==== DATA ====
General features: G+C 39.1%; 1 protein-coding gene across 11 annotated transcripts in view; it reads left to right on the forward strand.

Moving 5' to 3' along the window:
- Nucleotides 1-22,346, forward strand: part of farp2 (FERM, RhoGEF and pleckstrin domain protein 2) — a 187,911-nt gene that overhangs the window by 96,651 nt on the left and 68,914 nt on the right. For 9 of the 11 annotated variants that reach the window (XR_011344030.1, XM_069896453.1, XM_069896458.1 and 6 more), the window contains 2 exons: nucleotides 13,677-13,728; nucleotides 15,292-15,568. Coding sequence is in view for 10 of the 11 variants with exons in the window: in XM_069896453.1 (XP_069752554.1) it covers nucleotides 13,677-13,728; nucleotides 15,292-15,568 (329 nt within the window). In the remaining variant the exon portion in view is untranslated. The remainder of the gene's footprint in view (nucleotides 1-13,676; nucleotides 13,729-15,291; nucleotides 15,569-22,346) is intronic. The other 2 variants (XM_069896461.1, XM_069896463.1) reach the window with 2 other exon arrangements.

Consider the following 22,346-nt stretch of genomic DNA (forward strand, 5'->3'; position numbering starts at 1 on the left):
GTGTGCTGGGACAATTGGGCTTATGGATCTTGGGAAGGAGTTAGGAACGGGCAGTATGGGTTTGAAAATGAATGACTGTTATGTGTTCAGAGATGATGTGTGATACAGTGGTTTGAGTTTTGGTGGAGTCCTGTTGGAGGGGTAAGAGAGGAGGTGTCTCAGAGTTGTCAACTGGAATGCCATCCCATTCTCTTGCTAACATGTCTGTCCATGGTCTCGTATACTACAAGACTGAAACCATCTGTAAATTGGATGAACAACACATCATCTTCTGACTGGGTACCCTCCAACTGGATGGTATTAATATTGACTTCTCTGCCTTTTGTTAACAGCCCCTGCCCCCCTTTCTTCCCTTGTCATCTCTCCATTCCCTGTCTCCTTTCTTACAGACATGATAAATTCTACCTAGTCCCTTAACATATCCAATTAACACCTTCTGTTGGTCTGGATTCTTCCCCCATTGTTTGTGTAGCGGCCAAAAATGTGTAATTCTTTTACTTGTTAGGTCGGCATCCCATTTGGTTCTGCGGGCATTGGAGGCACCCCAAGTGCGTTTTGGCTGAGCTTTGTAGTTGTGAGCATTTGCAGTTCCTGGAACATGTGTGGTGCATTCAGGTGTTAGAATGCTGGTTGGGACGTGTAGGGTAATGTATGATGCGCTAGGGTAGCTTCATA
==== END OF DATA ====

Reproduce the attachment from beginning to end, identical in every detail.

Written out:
General features: G+C 39.1%; 1 protein-coding gene across 11 annotated transcripts in view; it reads left to right on the forward strand.

Moving 5' to 3' along the window:
- Nucleotides 1-22,346, forward strand: part of farp2 (FERM, RhoGEF and pleckstrin domain protein 2) — a 187,911-nt gene that overhangs the window by 96,651 nt on the left and 68,914 nt on the right. For 9 of the 11 annotated variants that reach the window (XR_011344030.1, XM_069896453.1, XM_069896458.1 and 6 more), the window contains 2 exons: nucleotides 13,677-13,728; nucleotides 15,292-15,568. Coding sequence is in view for 10 of the 11 variants with exons in the window: in XM_069896453.1 (XP_069752554.1) it covers nucleotides 13,677-13,728; nucleotides 15,292-15,568 (329 nt within the window). In the remaining variant the exon portion in view is untranslated. The remainder of the gene's footprint in view (nucleotides 1-13,676; nucleotides 13,729-15,291; nucleotides 15,569-22,346) is intronic. The other 2 variants (XM_069896461.1, XM_069896463.1) reach the window with 2 other exon arrangements.

Consider the following 22,346-nt stretch of genomic DNA (forward strand, 5'->3'; position numbering starts at 1 on the left):
GTGTGCTGGGACAATTGGGCTTATGGATCTTGGGAAGGAGTTAGGAACGGGCAGTATGGGTTTGAAAATGAATGACTGTTATGTGTTCAGAGATGATGTGTGATACAGTGGTTTGAGTTTTGGTGGAGTCCTGTTGGAGGGGTAAGAGAGGAGGTGTCTCAGAGTTGTCAACTGGAATGCCATCCCATTCTCTTGCTAACATGTCTGTCCATGGTCTCGTATACTACAAGACTGAAACCATCTGTAAATTGGATGAACAACACATCATCTTCTGACTGGGTACCCTCCAACTGGATGGTATTAATATTGACTTCTCTGCCTTTTGTTAACAGCCCCTGCCCCCCTTTCTTCCCTTGTCATCTCTCCATTCCCTGTCTCCTTTCTTACAGACATGATAAATTCTACCTAGTCCCTTAACATATCCAATTAACACCTTCTGTTGGTCTGGATTCTTCCCCCATTGTTTGTGTAGCGGCCAAAAATGTGTAATTCTTTTACTTGTTAGGTCGGCATCCCATTTGGTTCTGCGGGCATTGGAGGCACCCCAAGTGCGTTTTGGCTGAGCTTTGTAGTTGTGAGCATTTGCAGTTCCTGGAACATGTGTGGTGCATTCAGGTGTTAGAATGCTGGTTGGGACGTGTAGGGTAATGTATGATGCGCTAGGGTAGCTTCATA